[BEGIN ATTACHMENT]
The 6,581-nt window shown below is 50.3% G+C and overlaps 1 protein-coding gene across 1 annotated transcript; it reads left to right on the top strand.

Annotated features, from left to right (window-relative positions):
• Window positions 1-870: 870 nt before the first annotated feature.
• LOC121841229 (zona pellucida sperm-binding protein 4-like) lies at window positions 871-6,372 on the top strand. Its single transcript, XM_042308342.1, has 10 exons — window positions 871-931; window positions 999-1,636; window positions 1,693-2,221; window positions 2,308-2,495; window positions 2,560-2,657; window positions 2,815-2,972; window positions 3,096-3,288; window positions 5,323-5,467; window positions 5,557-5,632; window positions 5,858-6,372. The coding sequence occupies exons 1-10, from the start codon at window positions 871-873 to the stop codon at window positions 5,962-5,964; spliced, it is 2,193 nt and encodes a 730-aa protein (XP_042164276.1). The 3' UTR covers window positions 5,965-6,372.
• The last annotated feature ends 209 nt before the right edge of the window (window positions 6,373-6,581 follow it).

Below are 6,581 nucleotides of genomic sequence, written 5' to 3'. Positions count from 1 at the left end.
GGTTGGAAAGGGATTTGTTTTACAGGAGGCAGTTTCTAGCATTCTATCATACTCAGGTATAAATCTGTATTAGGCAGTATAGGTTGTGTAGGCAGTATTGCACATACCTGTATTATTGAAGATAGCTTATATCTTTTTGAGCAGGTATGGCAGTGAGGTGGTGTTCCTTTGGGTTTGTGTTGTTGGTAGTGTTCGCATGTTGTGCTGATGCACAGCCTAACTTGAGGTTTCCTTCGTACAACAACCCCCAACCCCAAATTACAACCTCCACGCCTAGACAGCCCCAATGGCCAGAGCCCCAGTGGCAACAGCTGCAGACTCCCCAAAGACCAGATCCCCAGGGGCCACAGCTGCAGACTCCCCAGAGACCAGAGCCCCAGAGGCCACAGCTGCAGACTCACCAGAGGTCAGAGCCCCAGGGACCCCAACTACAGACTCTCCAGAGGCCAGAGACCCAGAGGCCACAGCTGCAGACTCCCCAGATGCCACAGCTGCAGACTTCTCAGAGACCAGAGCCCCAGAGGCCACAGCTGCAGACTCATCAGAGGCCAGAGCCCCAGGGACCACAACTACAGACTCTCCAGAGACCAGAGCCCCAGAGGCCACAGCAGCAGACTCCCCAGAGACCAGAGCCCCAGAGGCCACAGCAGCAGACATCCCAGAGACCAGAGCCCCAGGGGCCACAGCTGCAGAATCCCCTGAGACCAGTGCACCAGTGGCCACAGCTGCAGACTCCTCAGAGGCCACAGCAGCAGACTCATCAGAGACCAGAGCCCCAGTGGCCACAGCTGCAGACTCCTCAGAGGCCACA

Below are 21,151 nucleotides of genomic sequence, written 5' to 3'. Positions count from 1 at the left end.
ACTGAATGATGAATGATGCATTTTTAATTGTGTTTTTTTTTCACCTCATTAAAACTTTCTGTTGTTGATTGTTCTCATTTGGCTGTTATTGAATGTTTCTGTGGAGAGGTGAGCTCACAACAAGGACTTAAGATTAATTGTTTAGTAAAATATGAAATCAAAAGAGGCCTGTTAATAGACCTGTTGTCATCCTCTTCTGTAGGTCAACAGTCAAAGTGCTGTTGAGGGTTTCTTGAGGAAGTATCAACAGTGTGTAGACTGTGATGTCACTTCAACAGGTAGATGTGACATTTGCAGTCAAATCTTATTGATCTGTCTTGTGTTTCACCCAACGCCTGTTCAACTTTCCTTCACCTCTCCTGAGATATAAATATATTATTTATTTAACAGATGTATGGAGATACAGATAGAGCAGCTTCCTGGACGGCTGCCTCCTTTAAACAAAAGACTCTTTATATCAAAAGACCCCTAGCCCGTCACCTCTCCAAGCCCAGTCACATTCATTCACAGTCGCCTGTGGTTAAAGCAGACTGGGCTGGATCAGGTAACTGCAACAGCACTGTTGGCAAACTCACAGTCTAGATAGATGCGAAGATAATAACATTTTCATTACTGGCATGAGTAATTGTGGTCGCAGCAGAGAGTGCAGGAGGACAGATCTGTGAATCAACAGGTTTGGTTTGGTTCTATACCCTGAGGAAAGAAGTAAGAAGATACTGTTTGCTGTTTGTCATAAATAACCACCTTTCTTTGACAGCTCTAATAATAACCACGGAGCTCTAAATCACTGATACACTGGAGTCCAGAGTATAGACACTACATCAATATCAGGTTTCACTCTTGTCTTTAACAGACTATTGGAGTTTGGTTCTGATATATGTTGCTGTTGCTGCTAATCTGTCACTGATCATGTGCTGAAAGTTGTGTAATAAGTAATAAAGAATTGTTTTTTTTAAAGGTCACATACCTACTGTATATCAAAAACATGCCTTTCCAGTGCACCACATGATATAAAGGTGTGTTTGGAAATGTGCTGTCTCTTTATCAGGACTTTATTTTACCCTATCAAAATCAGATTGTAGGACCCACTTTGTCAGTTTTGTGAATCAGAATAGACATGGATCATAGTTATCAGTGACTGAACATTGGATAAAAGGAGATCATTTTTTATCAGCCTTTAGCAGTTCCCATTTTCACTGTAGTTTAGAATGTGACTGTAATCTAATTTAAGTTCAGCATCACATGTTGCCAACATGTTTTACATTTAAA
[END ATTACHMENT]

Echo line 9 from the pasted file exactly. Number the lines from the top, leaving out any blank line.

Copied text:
ACTGAATGATGAATGATGCATTTTTAATTGTGTTTTTTTTTCACCTCATTAAAACTTTCTGTTGTTGATTGTTCTCATTTGGCTGTTATTGAATGTTTCTGTGGAGAGGTGAGCTCACAACAAGGACTTAAGATTAATTGTTTAGTAAAATATGAAATCAAAAGAGGCCTGTTAATAGACCTGTTGTCATCCTCTTCTGTAGGTCAACAGTCAAAGTGCTGTTGAGGGTTTCTTGAGGAAGTATCAACAGTGTGTAGACTGTGATGTCACTTCAACAGGTAGATGTGACATTTGCAGTCAAATCTTATTGATCTGTCTTGTGTTTCACCCAACGCCTGTTCAACTTTCCTTCACCTCTCCTGAGATATAAATATATTATTTATTTAACAGATGTATGGAGATACAGATAGAGCAGCTTCCTGGACGGCTGCCTCCTTTAAACAAAAGACTCTTTATATCAAAAGACCCCTAGCCCGTCACCTCTCCAAGCCCAGTCACATTCATTCACAGTCGCCTGTGGTTAAAGCAGACTGGGCTGGATCAGGTAACTGCAACAGCACTGTTGGCAAACTCACAGTCTAGATAGATGCGAAGATAATAACATTTTCATTACTGGCATGAGTAATTGTGGTCGCAGCAGAGAGTGCAGGAGGACAGATCTGTGAATCAACAGGTTTGGTTTGGTTCTATACCCTGAGGAAAGAAGTAAGAAGATACTGTTTGCTGTTTGTCATAAATAACCACCTTTCTTTGACAGCTCTAATAATAACCACGGAGCTCTAAATCACTGATACACTGGAGTCCAGAGTATAGACACTACATCAATATCAGGTTTCACTCTTGTCTTTAACAGACTATTGGAGTTTGGTTCTGATATATGTTGCTGTTGCTGCTAATCTGTCACTGATCATGTGCTGAAAGTTGTGTAATAAGTAATAAAGAATTGTTTTTTTTAAAGGTCACATACCTACTGTATATCAAAAACATGCCTTTCCAGTGCACCACATGATATAAAGGTGTGTTTGGAAATGTGCTGTCTCTTTATCAGGACTTTATTTTACCCTATCAAAATCAGATTGTAGGACCCACTTTGTCAGTTTTGTGAATCAGAATAGACATGGATCATAGTTATCAGTGACTGAACATTGGATAAAAGGAGATCATTTTTTATCAGCCTTTAGCAGTTCCCATTTTCACTGTAGTTTAGAATGTGACTGTAATCTAATTTAAGTTCAGCATCACATGTTGCCAACATGTTTTACATTTAAA